Dr Smith said the agreement showed the Government did not need to own every area of land with conservation values, and could achieve more by helping private sector conservation.
Little would be gained from having the land in a conservation or national park, as the covenants provided ”very strong” protection – ”albeit the public is getting the benefit, but someone else is meeting the costs of the ongoing maintenance of the area”.
”We’re ending up with 95% of these four huge stations in protection with good quality public access and improved visitor facilities.
”It’s a real message to those who are point-blank opposed to overseas ownership that you need to be more flexible than that.”
Soho Properties lawyer Willy Sussman said he had been ”at pains” to explain to Mr Lange the magnitude of what he was agreeing to.
”I was almost labouring the point – I asked him ‘do you understand what this means?”
”His reply was just one word – ‘absolutely’.”
As well as being a ”musical genius”, his Switzerland-based client was an unconventional and far-sighted thinker who wanted to ”make a positive difference to the world”.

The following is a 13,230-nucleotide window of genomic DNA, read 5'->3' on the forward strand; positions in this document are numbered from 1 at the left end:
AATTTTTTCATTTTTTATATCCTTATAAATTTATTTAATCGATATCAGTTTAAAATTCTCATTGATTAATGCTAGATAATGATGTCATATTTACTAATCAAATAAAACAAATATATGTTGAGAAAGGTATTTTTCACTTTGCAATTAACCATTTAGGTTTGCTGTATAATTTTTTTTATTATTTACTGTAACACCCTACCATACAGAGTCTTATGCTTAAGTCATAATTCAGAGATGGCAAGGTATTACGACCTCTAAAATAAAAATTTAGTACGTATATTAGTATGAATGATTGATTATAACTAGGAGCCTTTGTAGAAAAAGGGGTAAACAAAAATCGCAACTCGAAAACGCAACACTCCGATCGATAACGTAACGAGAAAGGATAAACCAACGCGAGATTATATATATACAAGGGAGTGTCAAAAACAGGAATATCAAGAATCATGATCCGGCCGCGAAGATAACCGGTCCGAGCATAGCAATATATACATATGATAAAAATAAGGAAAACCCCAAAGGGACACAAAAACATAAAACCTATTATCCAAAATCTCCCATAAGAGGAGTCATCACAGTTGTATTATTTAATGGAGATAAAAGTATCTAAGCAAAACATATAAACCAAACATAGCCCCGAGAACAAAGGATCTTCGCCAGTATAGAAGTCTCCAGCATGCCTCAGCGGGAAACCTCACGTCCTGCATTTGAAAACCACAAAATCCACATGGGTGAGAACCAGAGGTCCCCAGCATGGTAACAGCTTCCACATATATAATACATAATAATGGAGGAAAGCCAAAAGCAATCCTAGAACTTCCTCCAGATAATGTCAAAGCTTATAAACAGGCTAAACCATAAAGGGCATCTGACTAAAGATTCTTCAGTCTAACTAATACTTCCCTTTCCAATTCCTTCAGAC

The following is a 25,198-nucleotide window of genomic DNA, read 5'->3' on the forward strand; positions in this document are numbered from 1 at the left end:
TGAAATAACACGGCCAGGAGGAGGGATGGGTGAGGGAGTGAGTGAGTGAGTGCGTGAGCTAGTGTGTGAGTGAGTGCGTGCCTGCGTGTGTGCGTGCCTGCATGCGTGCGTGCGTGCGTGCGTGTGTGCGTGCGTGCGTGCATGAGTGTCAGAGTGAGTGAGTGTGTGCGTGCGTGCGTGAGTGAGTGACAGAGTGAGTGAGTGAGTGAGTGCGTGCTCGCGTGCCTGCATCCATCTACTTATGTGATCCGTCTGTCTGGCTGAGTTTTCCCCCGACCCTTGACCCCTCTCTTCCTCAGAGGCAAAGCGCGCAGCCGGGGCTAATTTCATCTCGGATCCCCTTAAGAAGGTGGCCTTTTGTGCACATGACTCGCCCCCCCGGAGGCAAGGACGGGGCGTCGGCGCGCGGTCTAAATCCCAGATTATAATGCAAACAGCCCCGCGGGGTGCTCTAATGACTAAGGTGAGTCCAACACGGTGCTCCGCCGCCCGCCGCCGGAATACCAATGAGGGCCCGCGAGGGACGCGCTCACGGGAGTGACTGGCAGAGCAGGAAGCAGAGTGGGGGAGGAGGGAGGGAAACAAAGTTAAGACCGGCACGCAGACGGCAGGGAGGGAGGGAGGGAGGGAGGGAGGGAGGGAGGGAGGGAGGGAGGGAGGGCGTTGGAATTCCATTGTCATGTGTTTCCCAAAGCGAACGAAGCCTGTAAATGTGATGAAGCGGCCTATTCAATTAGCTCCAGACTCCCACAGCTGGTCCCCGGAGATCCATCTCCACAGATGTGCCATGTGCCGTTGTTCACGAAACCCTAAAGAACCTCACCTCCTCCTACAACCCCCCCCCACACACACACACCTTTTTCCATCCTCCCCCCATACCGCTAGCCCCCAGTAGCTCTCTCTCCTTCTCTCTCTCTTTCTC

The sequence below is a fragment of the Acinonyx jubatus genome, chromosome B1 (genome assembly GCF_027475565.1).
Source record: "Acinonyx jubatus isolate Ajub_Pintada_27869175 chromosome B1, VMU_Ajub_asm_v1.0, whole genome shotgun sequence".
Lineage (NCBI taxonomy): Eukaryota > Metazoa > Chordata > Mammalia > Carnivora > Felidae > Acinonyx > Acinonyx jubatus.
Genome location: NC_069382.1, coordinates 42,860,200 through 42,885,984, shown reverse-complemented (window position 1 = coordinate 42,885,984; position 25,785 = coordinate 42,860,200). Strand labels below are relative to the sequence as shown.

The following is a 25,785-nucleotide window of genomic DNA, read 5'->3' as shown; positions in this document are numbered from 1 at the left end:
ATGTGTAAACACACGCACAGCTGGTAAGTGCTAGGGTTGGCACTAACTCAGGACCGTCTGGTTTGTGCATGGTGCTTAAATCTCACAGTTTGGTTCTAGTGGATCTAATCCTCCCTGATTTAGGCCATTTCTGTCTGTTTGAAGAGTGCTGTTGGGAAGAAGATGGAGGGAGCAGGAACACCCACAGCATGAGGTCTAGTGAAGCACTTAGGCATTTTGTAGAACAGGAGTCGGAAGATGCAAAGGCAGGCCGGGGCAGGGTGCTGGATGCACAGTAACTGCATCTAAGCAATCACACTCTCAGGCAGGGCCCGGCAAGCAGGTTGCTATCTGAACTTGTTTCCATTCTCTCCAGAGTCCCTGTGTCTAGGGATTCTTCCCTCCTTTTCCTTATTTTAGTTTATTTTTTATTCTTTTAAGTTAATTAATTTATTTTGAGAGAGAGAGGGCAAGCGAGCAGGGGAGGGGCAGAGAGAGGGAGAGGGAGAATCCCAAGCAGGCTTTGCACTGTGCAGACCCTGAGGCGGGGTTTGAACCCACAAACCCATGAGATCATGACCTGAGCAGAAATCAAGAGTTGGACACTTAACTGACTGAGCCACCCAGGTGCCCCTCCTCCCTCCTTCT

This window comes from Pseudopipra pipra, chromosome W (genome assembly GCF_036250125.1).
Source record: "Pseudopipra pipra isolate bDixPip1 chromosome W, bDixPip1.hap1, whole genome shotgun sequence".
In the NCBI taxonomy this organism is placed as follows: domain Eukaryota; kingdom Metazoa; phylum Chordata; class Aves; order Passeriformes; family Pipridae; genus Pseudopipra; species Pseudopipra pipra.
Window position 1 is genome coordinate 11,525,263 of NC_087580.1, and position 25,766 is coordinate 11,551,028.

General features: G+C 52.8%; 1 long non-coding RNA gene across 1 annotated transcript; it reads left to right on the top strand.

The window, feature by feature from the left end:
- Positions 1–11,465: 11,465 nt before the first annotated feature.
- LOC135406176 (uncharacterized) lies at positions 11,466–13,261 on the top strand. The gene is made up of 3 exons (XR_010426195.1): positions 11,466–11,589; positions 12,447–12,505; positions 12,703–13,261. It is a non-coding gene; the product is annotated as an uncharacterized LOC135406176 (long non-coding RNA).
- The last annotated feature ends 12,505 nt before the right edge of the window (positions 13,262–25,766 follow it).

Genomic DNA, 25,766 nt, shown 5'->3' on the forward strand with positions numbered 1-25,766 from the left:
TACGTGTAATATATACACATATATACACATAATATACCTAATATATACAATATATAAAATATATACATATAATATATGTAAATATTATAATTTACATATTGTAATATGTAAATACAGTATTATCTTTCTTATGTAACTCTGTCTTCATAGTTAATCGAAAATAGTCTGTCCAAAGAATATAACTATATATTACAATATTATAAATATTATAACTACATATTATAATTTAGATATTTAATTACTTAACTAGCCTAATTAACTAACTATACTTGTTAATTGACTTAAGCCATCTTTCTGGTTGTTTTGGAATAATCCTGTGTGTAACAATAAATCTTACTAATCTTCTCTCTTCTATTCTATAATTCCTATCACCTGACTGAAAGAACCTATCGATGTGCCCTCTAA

”He doesn’t do it for fame, he doesn’t do it for fortune, and he doesn’t do it for publicity – he does it because it’s the right thing to do.”
Queen Elizabeth II National Trust chairman James Guild said Mr Lange had made an ”extraordinary bequest to the country” that went far beyond any Overseas Investment Office requirements.
As well as protecting native plant and animal habitats and historic and recreation values, the agreement would formalise and improve public access to the area.
Soho Properties and the trust were working with the New Zealand Walking Access Commission, the Commissioner of Crown Lands, the Queenstown Trails Trust and local walking and mountain biking groups to further improve public access.
”It will effectively be New Zealand’s first national park in private hands.”
The company was spending ”significant sums” to control wilding pines, weeds, goats, possums and mustelids.
It was also planting on river margins and fencing off waterways, wetlands, tussocklands and shrublands. . .
Lange and his ex-wife bought Motatapu Station with the approval of the last Labour government. Something current leader David Cunliffe is turning his back on and says wouldn’t happen again under his watch.
Lange’s is an extraordinarily generous gift to New Zealand and the world.
It wouldn’t have been possible had the policies Labour and the other parties on the left had been in force then.
It won’t be possible if they enact their policies even though the economic and environmental benefits from it can’t be questioned.
GlobalDairyTrade’s price index dropped 8.4% in this morning’ auction.
Supply and demand rules.